Photography

The Eclectic Menagerie is full of whimsical, larger-than-life sculptures

Roadrunner

e•clec’•tic men•a’•ger•ie
:
site south of Houston with an eclectic collection of concrete and metal sculptures

sculpture garden curated by Texas Pipe & Supply with larger-than-life rusted steel and stainless steel sculptures by local artists

Elcectic Menagerie Park. A private collection of massive steel monsters guarding a Texas pipe works.
—Atlas Obscura

Driving south of Houston on Texas 288 over the years, I have marveled at the giant animal sculptures along the freeway. I was excited to see new additions as I drove by, but never stopped to look. Then I researched The Eclectic Menagerie Park, located on a narrow strip of the Texas Pipe & Supply property. I made it my mission to stop and smell the (metal) roses.

Jerry Rubenstein, Chairman of the Board of Texas Pipe & Supply, started the outdoor sculpture museum decades ago with a couple of concrete animal statues. He commissioned local artists Ron Lee and Mark Rankin to create about two dozen metal sculptures, from a giant dinosaur and armadillo to a fishing rod and reel with Jerry's old red pickup truck caught on the lure. A stealth bomber stands at attention as Snoopy flies his Sopwith Camel. A semi truck cab is stuck in the dirt, waiting to be towed out. King Kong hangs menacingly on a crane and colorful cows stand on a surfboard up in the sky.

Enjoy a sample of the Eclectic Menagerie images below. 

Eclectic Menagerie Gallery

Posted by Jill B Gilbert in Art, Design, Photography, 0 comments

Entropy. The Beauty in dirt, rust and decay.

Lichen and moss on rock

en’•tro•py 
:
a process of degradation or running down or a trend to disorder

Entropy. It's a natural phenomenon, a measure of chaos, disorder and randomness in a system. It's part of the life cycle, where things ultimately decay and the cycle starts anew.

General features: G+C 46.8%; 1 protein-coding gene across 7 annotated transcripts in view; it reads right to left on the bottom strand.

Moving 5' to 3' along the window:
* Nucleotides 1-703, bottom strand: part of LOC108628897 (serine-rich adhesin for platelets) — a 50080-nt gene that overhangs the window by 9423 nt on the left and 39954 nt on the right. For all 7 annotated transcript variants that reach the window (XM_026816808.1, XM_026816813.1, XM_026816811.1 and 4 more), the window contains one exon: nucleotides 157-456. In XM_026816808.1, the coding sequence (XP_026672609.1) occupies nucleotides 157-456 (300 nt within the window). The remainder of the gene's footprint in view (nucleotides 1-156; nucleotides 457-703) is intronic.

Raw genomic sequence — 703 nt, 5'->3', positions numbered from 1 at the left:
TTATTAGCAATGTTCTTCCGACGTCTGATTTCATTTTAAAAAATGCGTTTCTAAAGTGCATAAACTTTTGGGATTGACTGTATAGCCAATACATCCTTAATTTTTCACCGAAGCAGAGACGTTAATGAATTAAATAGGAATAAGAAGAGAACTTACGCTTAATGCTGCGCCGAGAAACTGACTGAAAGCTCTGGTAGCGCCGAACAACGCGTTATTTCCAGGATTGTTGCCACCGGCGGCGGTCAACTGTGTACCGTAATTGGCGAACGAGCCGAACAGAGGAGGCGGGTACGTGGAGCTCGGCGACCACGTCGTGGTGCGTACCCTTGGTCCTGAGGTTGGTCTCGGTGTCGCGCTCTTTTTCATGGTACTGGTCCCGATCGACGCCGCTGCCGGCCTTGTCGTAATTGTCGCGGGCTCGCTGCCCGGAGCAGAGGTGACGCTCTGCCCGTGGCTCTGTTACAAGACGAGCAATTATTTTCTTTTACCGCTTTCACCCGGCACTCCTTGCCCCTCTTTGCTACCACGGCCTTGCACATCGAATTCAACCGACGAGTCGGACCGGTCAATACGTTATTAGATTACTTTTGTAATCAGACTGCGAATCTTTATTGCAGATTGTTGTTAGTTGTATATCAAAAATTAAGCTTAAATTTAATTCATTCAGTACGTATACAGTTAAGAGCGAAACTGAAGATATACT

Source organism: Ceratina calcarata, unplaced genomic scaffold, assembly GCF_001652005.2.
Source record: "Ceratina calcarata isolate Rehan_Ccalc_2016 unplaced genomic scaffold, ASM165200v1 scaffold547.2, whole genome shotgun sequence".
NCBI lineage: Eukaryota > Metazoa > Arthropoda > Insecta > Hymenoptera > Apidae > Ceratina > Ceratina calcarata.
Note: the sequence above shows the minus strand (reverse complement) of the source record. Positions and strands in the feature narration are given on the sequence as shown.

life’•cycle
the series of stages in form and functional activity through which an organism passes between successive recurrences of a specified primary stage

I took a series of random walks through manmade and natural settings—in search of interesting lines, forms, colors and textures—and found beauty in rusty, dirty and decayed things.

Some observations from these walks:
  • colorful moss and lichens on rocks improve with time.
  • rust patterns on manhole covers, sewer grates and checker plate metal are attractive.
  • usually overlooked, thistles other weeds have exquisite forms and colors.
  • fungi on decaying trees have unusual shapes and rich textures.
  • earth cracked after months of drought reveals beautiful, random patterns.
  • dirt splashed on a fire hydrant or squashed by giant tires creates uniform patterns. 

Enjoy these things while you can; they are temporary. At the end of their life cycles, they crumble into the earth or wash away, only to start the cycle again. That’s entropy, returning things to an orderly state. Enjoy my photos below. 

Entropy image gallery

Posted by Jill B Gilbert in Art, Design, Photography, 0 comments

Old, rusty, abandoned equipment provides great photographic subject matter

35mm filmstrip, abandoned farm

Old, rusty, and abandoned equipment fascinates me. It has rich lines, angles, and textures, even though its colors are faded. A large property south of Houston, Texas provides a backdrop for a recent photo session. Perhaps a farm in its former life, the City has walled off the property with a six-foot fence and planted vines along this fence that, eventually, will obscure the view of what some feel is unsightly. Suburban progress encroaching on this old, rusty aesthetic.  

Rusted steel drums, corrugated metal and giant tires rest peacefully next to a barbed wire fence. A Corvette body sits on the ground, a shell of its former sleek design. A rusty axle reminds me of an old plow. A couple of Case excavators and an old John Deere Tractor sit idle, as if their operators took a lunch break and never returned. But there is life, as Black Angus cows and their petite newborn calves graze near a once-colorful dump truck. They look at me as I snap photos. 

I want to go inside and get a closer look at these interesting items, but the electric fence warns me to stay out. I enjoy what I see from the road…

Abandoned farm Photos

Posted by Jill B Gilbert in Art, Design, Photography